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Important Modern and Vintage Timepieces

New York, Sep 14, 2011

LOT 135

LACO-DUROWE - B-UHR WORLD WAR II GERMAN AIR FORCE (LUFTWAFFE) Durowe, Assembled by Lacher & Co. Pforzheim, No. H1112, Instrument No. 127-560 B. Made in 1942. Very fine and very rare, oversized, anti-corrosion matte nickel military pilot?s wristwatch with indirect center seconds and the original aviator?s very long leather strap. Accompanied by an invoice dated January 19th, 2006.

C. Three-body, matte gray, inclined bezel, concave lugs, large winding crown, snap-on case back, band engraved ?FL 23883.? D. Black with luminous Arabic numerals and baton indexes, outer minute/seconds division. Luminous blued steel lozenge hands. M. Cal. 48 mm, gilt brass, 22 jewels, straight-line lever escapement, cut bimetallic balance, blued steel Breguet balance spring, index regulator. Case signed Durowe, movement signed Laco. Diam. 55 mm. Thickness 19 mm.

USD 3,000 - 5,000

CHF 2,300 - 3,800 / EUR 2,000 - 3,500

Sold: USD 4,375

Grading System
Grade: AAA


Case: 3


Movement: 2*

Very good

Overhaul recommended, at buyer's expense

Dial: 2-01

Very good

HANDS Original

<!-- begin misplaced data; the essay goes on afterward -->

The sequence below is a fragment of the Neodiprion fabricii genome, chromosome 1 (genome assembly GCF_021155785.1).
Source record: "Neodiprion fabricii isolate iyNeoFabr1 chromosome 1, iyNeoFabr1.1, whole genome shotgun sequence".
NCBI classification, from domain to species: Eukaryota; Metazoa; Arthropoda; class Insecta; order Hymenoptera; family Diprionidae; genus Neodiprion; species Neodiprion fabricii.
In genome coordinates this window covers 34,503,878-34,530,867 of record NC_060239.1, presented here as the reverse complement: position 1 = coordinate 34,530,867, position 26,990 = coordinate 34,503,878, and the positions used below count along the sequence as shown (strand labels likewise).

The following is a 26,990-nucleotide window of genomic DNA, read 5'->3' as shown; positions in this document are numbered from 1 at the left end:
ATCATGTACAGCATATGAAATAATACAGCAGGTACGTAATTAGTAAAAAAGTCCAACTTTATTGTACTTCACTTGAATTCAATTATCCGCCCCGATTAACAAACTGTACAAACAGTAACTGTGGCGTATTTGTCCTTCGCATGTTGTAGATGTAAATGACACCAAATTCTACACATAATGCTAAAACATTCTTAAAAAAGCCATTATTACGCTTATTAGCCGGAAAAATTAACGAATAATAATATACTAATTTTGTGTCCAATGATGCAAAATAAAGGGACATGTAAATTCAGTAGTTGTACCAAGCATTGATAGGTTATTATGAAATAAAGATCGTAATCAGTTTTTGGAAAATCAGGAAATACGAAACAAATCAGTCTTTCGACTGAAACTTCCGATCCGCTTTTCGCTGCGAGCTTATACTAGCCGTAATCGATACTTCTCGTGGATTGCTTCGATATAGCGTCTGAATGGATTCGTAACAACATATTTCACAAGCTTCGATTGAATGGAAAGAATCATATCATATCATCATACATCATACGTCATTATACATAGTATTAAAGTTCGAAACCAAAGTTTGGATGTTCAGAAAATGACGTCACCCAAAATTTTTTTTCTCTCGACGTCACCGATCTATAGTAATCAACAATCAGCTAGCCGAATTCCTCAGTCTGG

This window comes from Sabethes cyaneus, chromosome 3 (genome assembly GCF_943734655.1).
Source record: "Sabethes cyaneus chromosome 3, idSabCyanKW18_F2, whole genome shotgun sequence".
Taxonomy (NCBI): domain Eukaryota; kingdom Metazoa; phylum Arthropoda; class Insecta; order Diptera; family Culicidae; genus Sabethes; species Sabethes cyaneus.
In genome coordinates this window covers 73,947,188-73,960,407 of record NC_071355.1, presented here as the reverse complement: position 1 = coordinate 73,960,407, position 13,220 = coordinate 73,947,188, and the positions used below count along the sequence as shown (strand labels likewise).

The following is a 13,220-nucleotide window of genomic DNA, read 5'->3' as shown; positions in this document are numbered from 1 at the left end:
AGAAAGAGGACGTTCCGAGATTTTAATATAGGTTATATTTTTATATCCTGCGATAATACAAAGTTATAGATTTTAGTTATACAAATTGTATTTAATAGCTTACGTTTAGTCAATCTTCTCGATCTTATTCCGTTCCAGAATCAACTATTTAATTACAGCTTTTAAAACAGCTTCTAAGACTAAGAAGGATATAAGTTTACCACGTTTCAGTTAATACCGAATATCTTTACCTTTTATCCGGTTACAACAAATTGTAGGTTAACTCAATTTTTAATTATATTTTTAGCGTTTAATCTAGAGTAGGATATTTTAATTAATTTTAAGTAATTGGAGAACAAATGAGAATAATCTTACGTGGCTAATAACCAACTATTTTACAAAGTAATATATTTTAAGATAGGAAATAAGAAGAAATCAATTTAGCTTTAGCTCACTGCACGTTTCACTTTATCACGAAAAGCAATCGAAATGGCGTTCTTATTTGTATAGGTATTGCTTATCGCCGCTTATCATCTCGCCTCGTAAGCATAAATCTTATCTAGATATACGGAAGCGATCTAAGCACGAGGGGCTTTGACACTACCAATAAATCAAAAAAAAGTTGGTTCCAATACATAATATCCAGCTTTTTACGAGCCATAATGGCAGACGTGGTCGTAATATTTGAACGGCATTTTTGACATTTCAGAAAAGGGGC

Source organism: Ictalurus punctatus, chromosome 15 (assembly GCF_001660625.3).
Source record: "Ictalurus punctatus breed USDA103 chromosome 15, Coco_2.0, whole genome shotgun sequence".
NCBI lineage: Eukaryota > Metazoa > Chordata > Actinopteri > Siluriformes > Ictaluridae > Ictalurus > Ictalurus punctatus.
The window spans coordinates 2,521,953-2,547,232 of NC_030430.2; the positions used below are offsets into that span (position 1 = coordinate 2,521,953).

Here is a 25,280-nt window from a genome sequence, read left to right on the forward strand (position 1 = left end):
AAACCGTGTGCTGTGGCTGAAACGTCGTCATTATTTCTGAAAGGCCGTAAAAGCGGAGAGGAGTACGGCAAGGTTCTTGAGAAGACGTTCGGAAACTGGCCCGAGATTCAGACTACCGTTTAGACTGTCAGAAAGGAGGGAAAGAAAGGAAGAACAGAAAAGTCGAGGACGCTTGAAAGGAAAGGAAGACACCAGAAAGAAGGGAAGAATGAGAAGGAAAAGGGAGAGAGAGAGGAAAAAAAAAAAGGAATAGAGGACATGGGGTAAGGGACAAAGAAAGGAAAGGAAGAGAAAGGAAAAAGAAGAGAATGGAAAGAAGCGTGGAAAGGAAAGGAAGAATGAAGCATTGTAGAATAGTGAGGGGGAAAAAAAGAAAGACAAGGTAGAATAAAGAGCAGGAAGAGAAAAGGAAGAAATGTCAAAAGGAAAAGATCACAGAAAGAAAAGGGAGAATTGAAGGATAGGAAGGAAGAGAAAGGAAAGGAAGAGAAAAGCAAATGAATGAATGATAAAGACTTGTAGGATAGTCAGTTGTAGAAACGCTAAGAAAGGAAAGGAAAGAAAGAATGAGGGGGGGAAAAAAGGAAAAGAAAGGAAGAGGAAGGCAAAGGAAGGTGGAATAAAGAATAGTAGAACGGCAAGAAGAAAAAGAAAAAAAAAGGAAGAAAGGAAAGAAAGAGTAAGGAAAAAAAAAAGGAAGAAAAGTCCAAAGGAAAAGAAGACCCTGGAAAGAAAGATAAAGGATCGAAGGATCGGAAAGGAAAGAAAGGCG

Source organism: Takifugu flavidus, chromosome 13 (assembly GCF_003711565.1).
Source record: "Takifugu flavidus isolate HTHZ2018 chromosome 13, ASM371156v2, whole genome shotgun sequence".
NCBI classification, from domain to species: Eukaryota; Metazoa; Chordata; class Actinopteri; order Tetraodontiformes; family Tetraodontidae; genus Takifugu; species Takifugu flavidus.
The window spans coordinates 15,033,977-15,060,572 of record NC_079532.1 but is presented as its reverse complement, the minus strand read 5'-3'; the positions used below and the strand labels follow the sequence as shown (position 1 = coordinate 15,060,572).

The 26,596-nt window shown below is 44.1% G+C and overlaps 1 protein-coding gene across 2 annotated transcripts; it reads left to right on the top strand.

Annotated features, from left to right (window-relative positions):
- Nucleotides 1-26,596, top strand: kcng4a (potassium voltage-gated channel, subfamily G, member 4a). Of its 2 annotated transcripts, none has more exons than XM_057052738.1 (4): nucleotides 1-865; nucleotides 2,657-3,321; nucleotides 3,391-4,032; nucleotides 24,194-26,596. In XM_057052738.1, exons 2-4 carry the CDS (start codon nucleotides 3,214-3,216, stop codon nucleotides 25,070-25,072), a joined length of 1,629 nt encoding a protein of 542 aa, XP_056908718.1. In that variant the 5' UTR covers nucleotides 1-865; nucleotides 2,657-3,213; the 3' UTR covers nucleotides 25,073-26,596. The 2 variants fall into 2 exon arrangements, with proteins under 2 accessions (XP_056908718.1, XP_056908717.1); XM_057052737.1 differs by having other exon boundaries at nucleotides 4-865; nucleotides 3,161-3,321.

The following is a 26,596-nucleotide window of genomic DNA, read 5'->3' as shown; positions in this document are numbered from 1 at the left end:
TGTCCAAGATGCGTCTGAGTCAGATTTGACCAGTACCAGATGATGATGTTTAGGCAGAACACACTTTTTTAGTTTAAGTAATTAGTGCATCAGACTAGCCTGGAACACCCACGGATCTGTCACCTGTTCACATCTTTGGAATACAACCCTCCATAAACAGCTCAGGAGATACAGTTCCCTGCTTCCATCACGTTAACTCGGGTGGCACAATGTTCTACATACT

The German Big Pilot navigation watch was originally developed by the Imperial Air Ministry under the administration of Hermann Goering to supply their pilots with watches which were accurate, robust and easy to read during missions. As a general rule, these watches utilized pocket watch movements with a hacking center seconds hand for ease of synchronization. Each watch included in this selection had originally, before being issued, undergone a strict regulation to chronometer specifi cations in the Glashutte region. All of the watches are designated as "B-Uhr", standing for B-Uhren, and engraved with FL 23883 number indicating the watch's assignation. "FL" stands for fl ight qualifi ed; the fi rst two numbers indicate the department the watch was assigned to. 22 was the fl ight control department, 25 was radio surveillance, and 23 was the code number for the navigation department. The watches by Wempe and Stowa utilized pre-made movements by Unitas and Thommen, while watches made by Lange & Sohne, Laco and IWC had movements developed in house. Lange is unique in the fact that they delivered their movements to other companies to be cased and regulated, this information is engraved within the case back. The following Fliegeruhr watches come from a distinguished collection, compiled over many years. Each piece has been meticulously researched and accompanied by appropriate papers, all are offered in exceptional condition for military examples. The IWC's movement number designates that it was the 101st one produced out of a total 1,200.